Vodafone today announced it is working with Sanku-Project Healthy Children (Sanku-PHC) to equip small flour mills in Africa with Internet of Things (IoT) services to provide fortified flour to millions of people.
Two billion people around the world suffer from micronutrient malnutrition. Fortified flour battles against hidden hunger in developing countries, which includes pervasive issues of nutrition deficiency such as birth defects, child development issues, and blindness.
Sanku-PHC is bringing real-time, data-driven insights to 3,000 small scale flour mills over the next four years, with Vodafone’s global IoT SIM and USB Connect technology helping to significantly scale the programme and improve its efficiency. Sanku-PHC has created a first-of-its-kind technology - the ‘dosifier’ - which enables small African flour mills in rural areas to fortify flour with key nutrients during the milling process, in a way that is sustainable and cost-effective.
In the past, one Sanku worker could only monitor 25 mills, which would fortify flour to feed 125,000 people. Vodafone’s IoT SIM now connects the same worker to 100 mills, which will fortify flour for 500,000 people. The Sanku worker receives alerts remotely and in real-time when the mills run out of fortified flour or require maintenance.
“Our dosifier has been incredibly successful to date, bringing fortified flour to communities in need across the developing world,” said Sanku-PHC Co-founding President and CEO Felix Brooks-church. “Vodafone’s IoT technology gives us the ability to significantly optimise and scale operations. Sanku-PHC currently helps provide fortified flour to around one million people and, with this new IoT connection, we are on a path to reach 100 million people by 2025. ”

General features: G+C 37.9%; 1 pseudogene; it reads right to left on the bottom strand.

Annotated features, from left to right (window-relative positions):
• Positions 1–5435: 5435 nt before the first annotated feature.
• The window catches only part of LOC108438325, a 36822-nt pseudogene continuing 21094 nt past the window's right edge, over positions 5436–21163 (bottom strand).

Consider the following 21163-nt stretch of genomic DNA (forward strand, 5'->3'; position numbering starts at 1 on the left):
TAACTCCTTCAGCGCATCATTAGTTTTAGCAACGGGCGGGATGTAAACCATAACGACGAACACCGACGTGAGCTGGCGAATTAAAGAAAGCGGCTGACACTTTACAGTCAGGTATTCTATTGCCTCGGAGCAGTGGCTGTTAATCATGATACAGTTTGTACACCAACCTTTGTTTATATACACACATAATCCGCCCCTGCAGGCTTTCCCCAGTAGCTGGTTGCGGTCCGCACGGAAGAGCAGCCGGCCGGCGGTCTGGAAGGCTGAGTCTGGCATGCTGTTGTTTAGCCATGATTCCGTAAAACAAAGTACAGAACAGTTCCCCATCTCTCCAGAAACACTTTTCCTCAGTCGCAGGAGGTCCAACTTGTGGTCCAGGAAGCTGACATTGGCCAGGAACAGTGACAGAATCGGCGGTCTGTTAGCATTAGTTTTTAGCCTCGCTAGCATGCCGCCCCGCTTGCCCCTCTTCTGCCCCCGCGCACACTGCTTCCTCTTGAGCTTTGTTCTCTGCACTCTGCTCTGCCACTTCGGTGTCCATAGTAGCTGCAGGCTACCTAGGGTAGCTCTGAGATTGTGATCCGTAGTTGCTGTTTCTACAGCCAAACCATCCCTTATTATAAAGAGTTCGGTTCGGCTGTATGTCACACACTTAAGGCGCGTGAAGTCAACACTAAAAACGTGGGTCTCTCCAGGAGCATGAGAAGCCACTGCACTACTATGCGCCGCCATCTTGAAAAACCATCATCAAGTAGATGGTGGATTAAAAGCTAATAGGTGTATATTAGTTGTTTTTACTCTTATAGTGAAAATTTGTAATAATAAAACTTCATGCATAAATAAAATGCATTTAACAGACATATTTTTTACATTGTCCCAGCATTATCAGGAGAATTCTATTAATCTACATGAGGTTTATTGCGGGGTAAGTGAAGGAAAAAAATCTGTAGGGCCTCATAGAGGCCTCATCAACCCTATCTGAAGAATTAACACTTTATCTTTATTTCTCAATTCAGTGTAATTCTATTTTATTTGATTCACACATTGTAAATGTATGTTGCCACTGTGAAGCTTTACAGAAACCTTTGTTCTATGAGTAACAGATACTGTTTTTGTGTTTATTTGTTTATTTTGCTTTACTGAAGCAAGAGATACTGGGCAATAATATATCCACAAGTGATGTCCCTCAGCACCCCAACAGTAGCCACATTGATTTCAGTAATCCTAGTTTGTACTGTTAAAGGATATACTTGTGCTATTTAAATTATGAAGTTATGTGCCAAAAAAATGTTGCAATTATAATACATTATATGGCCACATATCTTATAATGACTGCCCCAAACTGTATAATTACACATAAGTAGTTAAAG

As a result of the partnership with Vodafone:
• Sanku-PHC dosifiers now have reliable, secure connectivity with Vodafone’s IoT SIM. Vodafone’s in-country roaming reaches the most remote areas, allowing access to up-to-the-minute information on maintenance, power supply and machine tracking via GPS;
• Sanku-PHC can accurately monitor fortification levels to ensure communities are receiving the benefits of fortified flour; and
• Vodafone’s M-Pesa mobile money service is being used to enable millers to securely make and receive payments on their smartphones, further improving Sanku-PHC ability to scale.
Vodafone and Sanku-PHC are rolling out Vodafone’s global IoT SIM and USB Connect technology to local flour mills in Tanzania and Rwanda, and will continue to implement the technology across Eastern and Southern Africa.
Vodafone Group Enterprise Chief Executive Brian Humphries, said: “Our project with Sanku-PHC is a perfect example of how the Internet of Things can improve people’s lives and help make a difference in even the poorest of communities. Connected technology gives Sanku-PHC the ability to significantly enhance efficiencies, enabling fortified flour to be delivered to more communities and playing an important role in helping to end malnutrition.”
For further information:
Telephone: +44 (0) 7919 990 230
Vodafone Group is one of the world’s largest telecommunications companies and provides a range of services including voice, messaging, data and fixed communications. Vodafone Group has mobile operations in 25 countries, partners with mobile networks in 46 more, and fixed broadband operations in 18 markets. As of 31 March 2018, Vodafone Group had 535.8 million mobile customers and 19.7 million fixed broadband customers, including India and all of the customers in Vodafone’s joint ventures and associates. For more information, please visit: www.vodafone.com.
About Sanku-Project Healthy Children (www.sanku.com)
Sanku-PHC a not-for-profit social enterprise that has designed a model that explicitly overcomes the challenges of small-scale fortification, with a goal to reach 100 million people by 2025. Sanku-PHC is fundamentally changing nutrition in sub-Saharan Africa through their market-based model, reaching vulnerable populations by equipping and incentivizing small-scale maize millers to fortify their flour, the most commonly consumed staple food. Currently, Sanku-PHC has projects in Tanzania, Rwanda, Kenya, Malawi, and Mozambique.